Retirement can sometime be referred to as “The dreaded R word” but it does not have to be so scary.
Start planning now, so you can live worry-free in the future.
#4: $1,000 Project
Canna Campbell is a personal finance youtuber/personality who created the $1,000 project. The main idea is to continually save money in $1,000 blocks. The $1,000 is then invested into dividend-producing shares so that you can eventually build a sizeable passive income stream.
These are the guidelines to follow:
- Be creative in accumulating the $1,000 block
The goal is to find “extra” money in creative ways.
By packing your lunches to work, you may save an additional $50+ a week which is $200 – $300 a month.
By cycling to work, you can save transportation fees of up to $200 a month.
By picking some GrabHitch requests, you can save a little on your transportation fees.
Every little bit counts!
- Open a separate savings account
Opening a separate account allows you to keep track of your progress to each $1,000 goal easily.
You can nickname the account with “$1,000 project” to remind you of your goal.
The moment you get some “extra” income (this also means when you “save” because you choose not to do something), you have to transfer the “extra” money immediately into this specific account – so you won’t be tempted to spend it!
So for instance, if you ate at home for the weekend instead of going out, and you saved $30, you should immediately transfer that $30 into your special savings account.
- Side Hustle
Write down ideas that can help you earn money. This can most easily be done by identifying your strengths and passions and turning that into a side-hustle.
Some options for side hustles:
- Teaching Tuition (Many online agencies can match you to students)
- You can also teach Art, Abacus, Music, Dance or Languages if you have the skills.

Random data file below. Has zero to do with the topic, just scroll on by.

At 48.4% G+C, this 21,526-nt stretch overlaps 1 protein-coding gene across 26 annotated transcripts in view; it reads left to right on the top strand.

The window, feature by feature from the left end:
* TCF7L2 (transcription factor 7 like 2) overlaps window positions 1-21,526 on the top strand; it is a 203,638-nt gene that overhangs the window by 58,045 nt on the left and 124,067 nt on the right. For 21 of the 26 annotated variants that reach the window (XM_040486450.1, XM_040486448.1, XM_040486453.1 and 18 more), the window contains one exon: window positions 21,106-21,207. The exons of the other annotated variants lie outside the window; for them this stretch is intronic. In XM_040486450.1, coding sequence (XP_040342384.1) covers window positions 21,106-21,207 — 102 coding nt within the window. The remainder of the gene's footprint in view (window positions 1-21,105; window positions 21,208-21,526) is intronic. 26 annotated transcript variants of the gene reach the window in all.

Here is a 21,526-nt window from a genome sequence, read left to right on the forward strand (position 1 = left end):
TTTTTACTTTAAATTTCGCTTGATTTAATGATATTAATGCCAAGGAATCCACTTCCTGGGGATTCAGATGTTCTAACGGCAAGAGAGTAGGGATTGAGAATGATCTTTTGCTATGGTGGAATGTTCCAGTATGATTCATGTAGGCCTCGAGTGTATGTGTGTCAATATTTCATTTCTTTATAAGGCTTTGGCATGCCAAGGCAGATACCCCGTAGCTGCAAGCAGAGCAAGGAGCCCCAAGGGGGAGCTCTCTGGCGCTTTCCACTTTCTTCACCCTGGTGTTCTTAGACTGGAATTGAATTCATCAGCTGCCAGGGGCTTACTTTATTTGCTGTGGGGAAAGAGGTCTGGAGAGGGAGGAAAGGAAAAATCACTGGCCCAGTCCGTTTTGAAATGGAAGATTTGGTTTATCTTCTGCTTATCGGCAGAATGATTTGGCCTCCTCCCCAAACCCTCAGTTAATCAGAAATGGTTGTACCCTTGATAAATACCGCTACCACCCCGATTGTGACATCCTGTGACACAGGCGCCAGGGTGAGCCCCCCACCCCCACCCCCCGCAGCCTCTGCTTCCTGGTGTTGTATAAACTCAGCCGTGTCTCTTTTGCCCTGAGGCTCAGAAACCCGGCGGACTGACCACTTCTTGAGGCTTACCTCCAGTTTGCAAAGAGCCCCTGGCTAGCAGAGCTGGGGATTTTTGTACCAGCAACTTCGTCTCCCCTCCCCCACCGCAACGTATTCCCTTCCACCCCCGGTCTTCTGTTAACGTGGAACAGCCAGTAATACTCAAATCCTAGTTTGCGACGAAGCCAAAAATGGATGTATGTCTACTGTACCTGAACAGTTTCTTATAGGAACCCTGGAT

- Grab/GoJek Driver or Food Delivery Rider
- Dog walking or Baby sitting
- Freelance work (Fiverr.com or Guidepoint or GLG for high skilled freelance work)
- This 28 year old earns over $300k a year on Fiverr
The most important step in this challenge is the investing stage. The point of this challenge is to invest the $1,000 to build a long-term passive income stream.
Of course, if you have high-interest debt, pay that off first.
For every $1,000 saved, you will invest it into high-yielding dividend stocks so that it can accumulate into a portfolio that pays you a passive income stream. Check out:
- Top 5 Singapore Dividend Stocks
- Best Singapore REITs to Invest
- Where to Invest $100,000 in Singapore Right Now?
#5: Smart Saving Hacks
These are fun hacks to help you save more and fast!
- 52-week Saving challenge
The idea is gradually increase your savings every week. Starting from:
- $1 in week 1
- $2 in week 2
- $3 in week 3
- and so on.
While the amount may seem small, by the end of the year, it totals up to $1,378 in accumulated savings.
- Weather Saving
While we may complain about the hot weather in Singapore, the high temperatures are useful beyond making us perspire.
Every Wednesday, save the amount of money equal to the highest temperature that day. So if it hits 30 degrees that day, we should save $30.
- $5 saving challenge
The idea is to save every $5 note that comes your way. You get a pretty jar of green $5 notes and a sizeable amount at the end of the year!